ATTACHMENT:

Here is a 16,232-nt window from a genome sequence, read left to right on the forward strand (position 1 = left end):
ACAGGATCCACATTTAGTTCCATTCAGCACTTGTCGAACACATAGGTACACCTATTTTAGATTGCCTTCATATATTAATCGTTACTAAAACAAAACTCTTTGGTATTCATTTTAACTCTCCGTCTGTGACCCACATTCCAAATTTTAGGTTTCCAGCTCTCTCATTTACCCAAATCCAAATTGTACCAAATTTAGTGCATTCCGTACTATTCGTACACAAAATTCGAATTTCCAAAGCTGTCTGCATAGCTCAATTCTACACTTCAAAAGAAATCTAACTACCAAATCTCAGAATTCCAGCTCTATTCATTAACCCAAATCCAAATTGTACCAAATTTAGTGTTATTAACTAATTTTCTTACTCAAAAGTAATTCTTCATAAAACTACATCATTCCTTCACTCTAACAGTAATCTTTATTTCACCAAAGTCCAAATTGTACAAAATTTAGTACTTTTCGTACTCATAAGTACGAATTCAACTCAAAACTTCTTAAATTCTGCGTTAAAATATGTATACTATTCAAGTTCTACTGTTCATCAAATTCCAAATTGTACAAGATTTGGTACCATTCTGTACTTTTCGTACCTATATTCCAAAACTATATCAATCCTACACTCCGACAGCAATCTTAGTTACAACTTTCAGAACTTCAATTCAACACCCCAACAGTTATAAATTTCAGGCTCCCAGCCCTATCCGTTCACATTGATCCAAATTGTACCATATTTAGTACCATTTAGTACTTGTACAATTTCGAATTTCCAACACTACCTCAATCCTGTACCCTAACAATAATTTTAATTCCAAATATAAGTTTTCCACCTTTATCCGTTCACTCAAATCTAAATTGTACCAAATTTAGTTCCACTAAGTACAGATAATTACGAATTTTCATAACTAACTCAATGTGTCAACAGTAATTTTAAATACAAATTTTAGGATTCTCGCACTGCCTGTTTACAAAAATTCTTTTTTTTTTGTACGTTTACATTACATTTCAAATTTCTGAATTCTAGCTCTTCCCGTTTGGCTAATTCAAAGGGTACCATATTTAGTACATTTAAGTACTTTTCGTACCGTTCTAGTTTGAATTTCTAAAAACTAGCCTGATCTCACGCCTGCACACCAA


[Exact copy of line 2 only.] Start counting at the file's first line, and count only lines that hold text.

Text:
ACAGGATCCACATTTAGTTCCATTCAGCACTTGTCGAACACATAGGTACACCTATTTTAGATTGCCTTCATATATTAATCGTTACTAAAACAAAACTCTTTGGTATTCATTTTAACTCTCCGTCTGTGACCCACATTCCAAATTTTAGGTTTCCAGCTCTCTCATTTACCCAAATCCAAATTGTACCAAATTTAGTGCATTCCGTACTATTCGTACACAAAATTCGAATTTCCAAAGCTGTCTGCATAGCTCAATTCTACACTTCAAAAGAAATCTAACTACCAAATCTCAGAATTCCAGCTCTATTCATTAACCCAAATCCAAATTGTACCAAATTTAGTGTTATTAACTAATTTTCTTACTCAAAAGTAATTCTTCATAAAACTACATCATTCCTTCACTCTAACAGTAATCTTTATTTCACCAAAGTCCAAATTGTACAAAATTTAGTACTTTTCGTACTCATAAGTACGAATTCAACTCAAAACTTCTTAAATTCTGCGTTAAAATATGTATACTATTCAAGTTCTACTGTTCATCAAATTCCAAATTGTACAAGATTTGGTACCATTCTGTACTTTTCGTACCTATATTCCAAAACTATATCAATCCTACACTCCGACAGCAATCTTAGTTACAACTTTCAGAACTTCAATTCAACACCCCAACAGTTATAAATTTCAGGCTCCCAGCCCTATCCGTTCACATTGATCCAAATTGTACCATATTTAGTACCATTTAGTACTTGTACAATTTCGAATTTCCAACACTACCTCAATCCTGTACCCTAACAATAATTTTAATTCCAAATATAAGTTTTCCACCTTTATCCGTTCACTCAAATCTAAATTGTACCAAATTTAGTTCCACTAAGTACAGATAATTACGAATTTTCATAACTAACTCAATGTGTCAACAGTAATTTTAAATACAAATTTTAGGATTCTCGCACTGCCTGTTTACAAAAATTCTTTTTTTTTTGTACGTTTACATTACATTTCAAATTTCTGAATTCTAGCTCTTCCCGTTTGGCTAATTCAAAGGGTACCATATTTAGTACATTTAAGTACTTTTCGTACCGTTCTAGTTTGAATTTCTAAAAACTAGCCTGATCTCACGCCTGCACACCAA